Another charge was filed against Kent on July 11, and a similar sequence of events followed. Davis investigated and wrote a report on the allegations; he, Phillips, and other attorneys discussed it at an agenda committee meeting, where Phillips decided that some of the charges should be dismissed and other charges included in the complaint. Again both Davis and Phillips made notes on their copies of the investigative reports to reflect the decisions. Davis wrote a "partial dismissal letter" to the charging party, explaining why some of the allegations would not become the subjects of a complaint. At the same time, using his marked copy of the report, he drafted a complaint based on the remaining allegations. This complaint, consolidated with the previous one, was issued on August 22 and became the basis for subsequent litigation, culminating in NLRB v. Kent Corp., slip opin. p. 2764, 530 F.2d 610 (C.A.5, 1976), a companion case to this one.
During the pendency of the unfair labor practice litigation, on September 24, 1973, Kent sent the Board a written request for documents, invoking the FOIA. Seven categories of records were requested, including the materials now in issue. Upon receiving no response to the request, Kent filed suit in District Court on November 16, and moved for a preliminary injunction three days later.
Kent requested the following records:
"1. The final opinion or order of the Regional Director or his authorized deputy or assistant, directing or authorizing the issuance of a complaint or complaints in Case Nos. 10-CA-10091, 10099, 10179 and 10272. See [D.C.] 346 F. Supp.  at 754 should there by [sic] any doubt as to the meaning of this item.
"2. The Regional Director's instructions to his staff to issue said complaint or complaints.
"3. The order or instructions to staff, of the Regional Director, or his authorized deputy or assistant, to suspend, delay or hold up on deciding the objections filed by the employer in Case No. 10-RC-9556.
"4. All advice or appeals memoranda or similar opinions, decisions or orders issued by the General Counsel of the NLRB in any of the above referenced cases, if there be any.
"5. The final opinion or order of the Regional Director, or his authorized deputy or assistant, in Case Nos. [sic] 10-CA-10077, recommending to the charging party that it withdraw the charge in that case, and making the determination to dismiss the charge if not withdrawn; namely, the document referred to in Section 101.5 of the Board's Statement of Procedure with respect to that case.
"6. Any documents incorporated by reference in any of the above documents.
"7. The index to advice and appeals memoranda in closed cases required to be kept by 5 USCA § 552(a)(2), and which was prepared during the pendency of the Sears, Roebuck case."
In support of its motion, Kent set forth its reasons for wanting access to the materials. It alleged that the unfair labor practice investigation had pointed up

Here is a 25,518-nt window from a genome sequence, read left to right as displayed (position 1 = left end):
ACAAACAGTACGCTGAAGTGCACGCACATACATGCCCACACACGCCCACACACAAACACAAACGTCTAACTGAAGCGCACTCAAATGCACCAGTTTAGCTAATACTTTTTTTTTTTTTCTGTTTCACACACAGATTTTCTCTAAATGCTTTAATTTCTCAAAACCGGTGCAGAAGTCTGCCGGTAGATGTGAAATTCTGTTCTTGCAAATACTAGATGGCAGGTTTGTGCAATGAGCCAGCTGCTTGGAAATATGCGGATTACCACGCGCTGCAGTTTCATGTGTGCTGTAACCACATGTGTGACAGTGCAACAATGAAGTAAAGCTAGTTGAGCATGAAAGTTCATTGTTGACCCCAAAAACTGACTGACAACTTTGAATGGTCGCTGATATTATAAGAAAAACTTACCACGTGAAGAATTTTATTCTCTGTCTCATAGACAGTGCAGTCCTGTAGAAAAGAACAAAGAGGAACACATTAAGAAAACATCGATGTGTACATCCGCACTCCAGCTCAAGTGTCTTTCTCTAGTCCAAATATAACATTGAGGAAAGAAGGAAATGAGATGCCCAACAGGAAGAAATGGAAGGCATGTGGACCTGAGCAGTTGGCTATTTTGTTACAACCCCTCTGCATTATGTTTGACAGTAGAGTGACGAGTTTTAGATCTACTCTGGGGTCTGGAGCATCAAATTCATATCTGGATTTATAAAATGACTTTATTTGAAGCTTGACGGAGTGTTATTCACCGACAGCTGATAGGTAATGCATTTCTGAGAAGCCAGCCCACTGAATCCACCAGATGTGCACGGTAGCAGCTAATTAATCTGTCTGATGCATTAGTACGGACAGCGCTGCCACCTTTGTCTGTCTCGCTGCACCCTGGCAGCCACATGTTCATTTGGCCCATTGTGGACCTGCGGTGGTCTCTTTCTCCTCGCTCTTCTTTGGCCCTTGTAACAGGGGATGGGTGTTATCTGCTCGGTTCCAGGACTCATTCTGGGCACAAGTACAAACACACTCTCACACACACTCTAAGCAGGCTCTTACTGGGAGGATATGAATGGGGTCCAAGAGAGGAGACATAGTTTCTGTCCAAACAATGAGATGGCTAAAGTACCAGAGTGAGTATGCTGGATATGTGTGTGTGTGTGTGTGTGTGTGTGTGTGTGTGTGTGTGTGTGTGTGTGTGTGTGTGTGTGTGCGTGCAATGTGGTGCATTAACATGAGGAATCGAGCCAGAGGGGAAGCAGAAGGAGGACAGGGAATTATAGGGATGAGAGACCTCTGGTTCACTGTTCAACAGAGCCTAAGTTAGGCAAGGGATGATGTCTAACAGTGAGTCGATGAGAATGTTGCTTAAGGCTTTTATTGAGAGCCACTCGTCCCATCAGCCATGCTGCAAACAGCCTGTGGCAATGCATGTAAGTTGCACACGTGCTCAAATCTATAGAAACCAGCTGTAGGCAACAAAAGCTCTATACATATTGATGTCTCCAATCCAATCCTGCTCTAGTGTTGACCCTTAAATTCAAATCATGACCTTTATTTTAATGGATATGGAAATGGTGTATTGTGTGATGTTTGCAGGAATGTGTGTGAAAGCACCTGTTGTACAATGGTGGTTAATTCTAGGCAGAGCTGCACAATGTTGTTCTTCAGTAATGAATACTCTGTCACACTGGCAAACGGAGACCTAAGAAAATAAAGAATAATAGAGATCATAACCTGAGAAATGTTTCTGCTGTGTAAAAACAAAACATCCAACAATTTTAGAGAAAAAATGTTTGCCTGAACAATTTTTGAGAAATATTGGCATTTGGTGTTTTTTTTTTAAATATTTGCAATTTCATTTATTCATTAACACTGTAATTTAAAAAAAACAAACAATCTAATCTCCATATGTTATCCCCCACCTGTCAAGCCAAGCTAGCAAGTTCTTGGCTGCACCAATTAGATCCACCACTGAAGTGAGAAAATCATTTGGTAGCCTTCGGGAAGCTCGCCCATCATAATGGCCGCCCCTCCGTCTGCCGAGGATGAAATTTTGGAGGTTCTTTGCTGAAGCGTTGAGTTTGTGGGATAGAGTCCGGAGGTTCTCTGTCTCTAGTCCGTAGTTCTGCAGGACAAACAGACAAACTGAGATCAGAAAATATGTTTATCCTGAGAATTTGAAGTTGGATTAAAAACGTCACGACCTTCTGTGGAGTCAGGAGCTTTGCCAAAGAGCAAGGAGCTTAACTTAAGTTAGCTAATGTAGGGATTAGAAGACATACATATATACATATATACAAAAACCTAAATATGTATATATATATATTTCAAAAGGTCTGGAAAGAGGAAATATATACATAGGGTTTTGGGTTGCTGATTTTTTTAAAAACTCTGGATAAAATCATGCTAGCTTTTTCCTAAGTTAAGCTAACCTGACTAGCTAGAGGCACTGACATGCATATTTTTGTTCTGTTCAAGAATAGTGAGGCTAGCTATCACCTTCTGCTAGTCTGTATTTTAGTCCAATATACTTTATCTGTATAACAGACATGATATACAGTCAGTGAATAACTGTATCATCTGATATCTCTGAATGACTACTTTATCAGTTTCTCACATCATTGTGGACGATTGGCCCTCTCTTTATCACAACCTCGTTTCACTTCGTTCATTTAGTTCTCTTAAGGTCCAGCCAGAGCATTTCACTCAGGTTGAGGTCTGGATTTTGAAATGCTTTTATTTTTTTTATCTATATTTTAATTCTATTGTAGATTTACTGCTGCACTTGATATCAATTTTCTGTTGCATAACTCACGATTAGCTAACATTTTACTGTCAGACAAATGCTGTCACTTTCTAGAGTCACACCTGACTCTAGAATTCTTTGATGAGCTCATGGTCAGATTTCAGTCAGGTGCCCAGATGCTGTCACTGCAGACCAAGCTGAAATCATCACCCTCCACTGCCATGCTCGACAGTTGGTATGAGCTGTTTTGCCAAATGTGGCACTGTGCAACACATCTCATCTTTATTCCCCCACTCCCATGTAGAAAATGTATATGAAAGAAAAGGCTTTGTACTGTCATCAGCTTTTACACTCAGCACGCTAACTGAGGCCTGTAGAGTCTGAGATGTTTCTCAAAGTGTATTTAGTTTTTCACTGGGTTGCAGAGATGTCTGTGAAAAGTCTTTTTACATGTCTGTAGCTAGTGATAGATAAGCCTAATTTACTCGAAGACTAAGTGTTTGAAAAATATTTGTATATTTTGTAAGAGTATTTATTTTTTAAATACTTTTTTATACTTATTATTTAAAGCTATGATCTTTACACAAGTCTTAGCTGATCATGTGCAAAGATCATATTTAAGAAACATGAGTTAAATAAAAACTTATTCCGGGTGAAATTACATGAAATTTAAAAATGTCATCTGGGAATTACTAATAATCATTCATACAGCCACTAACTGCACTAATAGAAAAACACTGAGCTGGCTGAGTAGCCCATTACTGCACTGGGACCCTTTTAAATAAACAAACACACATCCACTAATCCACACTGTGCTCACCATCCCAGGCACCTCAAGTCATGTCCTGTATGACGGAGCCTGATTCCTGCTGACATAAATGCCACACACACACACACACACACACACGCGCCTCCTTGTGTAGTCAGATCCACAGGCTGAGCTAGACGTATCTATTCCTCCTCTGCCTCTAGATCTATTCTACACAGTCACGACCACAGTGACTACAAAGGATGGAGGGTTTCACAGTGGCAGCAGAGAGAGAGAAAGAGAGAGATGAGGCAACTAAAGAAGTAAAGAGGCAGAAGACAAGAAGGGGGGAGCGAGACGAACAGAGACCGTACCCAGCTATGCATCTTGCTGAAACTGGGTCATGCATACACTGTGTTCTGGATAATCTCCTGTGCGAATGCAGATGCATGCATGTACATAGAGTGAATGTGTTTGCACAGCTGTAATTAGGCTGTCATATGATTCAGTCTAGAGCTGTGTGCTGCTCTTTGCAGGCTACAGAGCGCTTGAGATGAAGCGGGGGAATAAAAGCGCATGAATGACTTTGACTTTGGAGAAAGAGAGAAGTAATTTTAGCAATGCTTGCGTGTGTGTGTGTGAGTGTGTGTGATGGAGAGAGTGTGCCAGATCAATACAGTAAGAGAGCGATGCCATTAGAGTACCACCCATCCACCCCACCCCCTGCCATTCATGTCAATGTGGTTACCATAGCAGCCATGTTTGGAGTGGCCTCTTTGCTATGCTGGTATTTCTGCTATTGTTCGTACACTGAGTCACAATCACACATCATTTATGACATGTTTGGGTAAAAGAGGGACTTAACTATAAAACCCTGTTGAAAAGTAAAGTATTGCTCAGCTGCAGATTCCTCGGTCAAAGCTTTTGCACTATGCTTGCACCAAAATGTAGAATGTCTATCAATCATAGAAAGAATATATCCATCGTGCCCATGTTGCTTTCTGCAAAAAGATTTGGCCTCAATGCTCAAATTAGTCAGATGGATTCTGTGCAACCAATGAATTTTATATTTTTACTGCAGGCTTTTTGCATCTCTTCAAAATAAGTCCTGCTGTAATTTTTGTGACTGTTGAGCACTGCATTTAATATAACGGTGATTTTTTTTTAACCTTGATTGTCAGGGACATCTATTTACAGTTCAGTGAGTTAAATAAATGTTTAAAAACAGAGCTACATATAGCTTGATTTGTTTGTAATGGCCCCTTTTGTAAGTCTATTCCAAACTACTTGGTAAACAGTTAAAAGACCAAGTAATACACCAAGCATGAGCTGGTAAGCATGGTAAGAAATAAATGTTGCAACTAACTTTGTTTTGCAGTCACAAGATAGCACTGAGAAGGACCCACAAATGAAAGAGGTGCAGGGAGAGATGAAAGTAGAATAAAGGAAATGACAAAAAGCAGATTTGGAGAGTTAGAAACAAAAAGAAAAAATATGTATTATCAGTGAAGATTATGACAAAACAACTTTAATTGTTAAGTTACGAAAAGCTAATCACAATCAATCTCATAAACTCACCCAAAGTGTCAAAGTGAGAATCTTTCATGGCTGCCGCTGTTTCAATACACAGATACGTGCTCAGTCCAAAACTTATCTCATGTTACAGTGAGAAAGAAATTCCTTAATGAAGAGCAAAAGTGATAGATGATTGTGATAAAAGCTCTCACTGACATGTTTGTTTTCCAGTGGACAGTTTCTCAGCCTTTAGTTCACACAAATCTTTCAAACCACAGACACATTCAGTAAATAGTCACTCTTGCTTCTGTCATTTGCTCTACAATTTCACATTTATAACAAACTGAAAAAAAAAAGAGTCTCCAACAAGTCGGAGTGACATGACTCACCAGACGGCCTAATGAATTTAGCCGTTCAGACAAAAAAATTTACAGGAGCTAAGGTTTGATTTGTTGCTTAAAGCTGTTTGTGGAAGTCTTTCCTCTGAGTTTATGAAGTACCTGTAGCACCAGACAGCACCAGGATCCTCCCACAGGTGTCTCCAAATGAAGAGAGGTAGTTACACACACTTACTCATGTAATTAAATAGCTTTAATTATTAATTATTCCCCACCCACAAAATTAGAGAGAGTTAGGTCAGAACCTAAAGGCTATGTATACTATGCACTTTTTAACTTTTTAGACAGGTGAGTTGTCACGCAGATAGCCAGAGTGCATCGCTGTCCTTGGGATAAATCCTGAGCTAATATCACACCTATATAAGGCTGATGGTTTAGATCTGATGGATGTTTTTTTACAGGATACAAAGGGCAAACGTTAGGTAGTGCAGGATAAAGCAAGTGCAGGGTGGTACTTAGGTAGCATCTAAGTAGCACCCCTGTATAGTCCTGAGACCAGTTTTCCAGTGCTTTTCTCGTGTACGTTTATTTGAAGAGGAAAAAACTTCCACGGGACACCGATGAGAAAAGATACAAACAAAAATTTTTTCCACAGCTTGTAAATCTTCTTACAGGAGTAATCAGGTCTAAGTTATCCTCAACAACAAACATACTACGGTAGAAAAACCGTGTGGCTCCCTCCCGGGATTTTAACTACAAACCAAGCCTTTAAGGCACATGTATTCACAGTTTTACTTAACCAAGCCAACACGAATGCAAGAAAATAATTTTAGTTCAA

arbitrariness and abuse of discretion on the part of Board agents. There were a number of individuals named in the unfair labor practice complaint as having been improperly discriminated against by plaintiff, on facts no different from numerous other individuals who were eliminated from the complaint by amendment or withdrawal approved by the Board. Plaintiff needs the documents . . . in order to determine the rational basis, if any, for selecting those individuals as to whom complaint was issued, since even after the hearing no discernible basis therefor exists.
Kent also claimed that "the investigation of the unfair labor practices was tainted by hostility [against Kent's president and its counsel], race prejudice, coercion or undue influence on witnesses, and entrapment." Kent hoped the documents would confirm the attitudes lying behind these alleged indications of improper conduct.
The District Court granted the preliminary injunction. Subsequently, on February 27, 1974, it denied the government's motion to vacate and directed the defendants to produce "those parts of the investigation reports and the marginal notes which constitute the final decisions to prosecute or not to prosecute." Defendants appeal from that order.
II. The FOIA — General Principles
The Freedom of Information Act has been discussed by this court several times before. The Act "establish[es] a general philosophy of full agency disclosure unless information is exempted under clearly delineated statutory language." S.Rep. No. 813, 89th Cong., 1st Sess. 3 (1965). Thus, all federal agency records are prima facie disclosable to any member of the public who requests and "reasonably describes" them. § 552(a)(3). If the materials are among those described by subsection (a)(2), including "final opinions . . . made in the adjudication of cases" and "instructions to staff that affect a member of the public," the agency has an additional duty: it must not only release the documents to the public, but also maintain and make available current indexes listing those materials. The agency can escape these responsibilities only if it sustains the burden of showing that the documents fall within one or more of the exemptions in subsection (b). Two such exemptions, those pertaining to intra-agency memoranda (Exemption 5) and investigatory records (Exemption 7), are said to apply in this case. .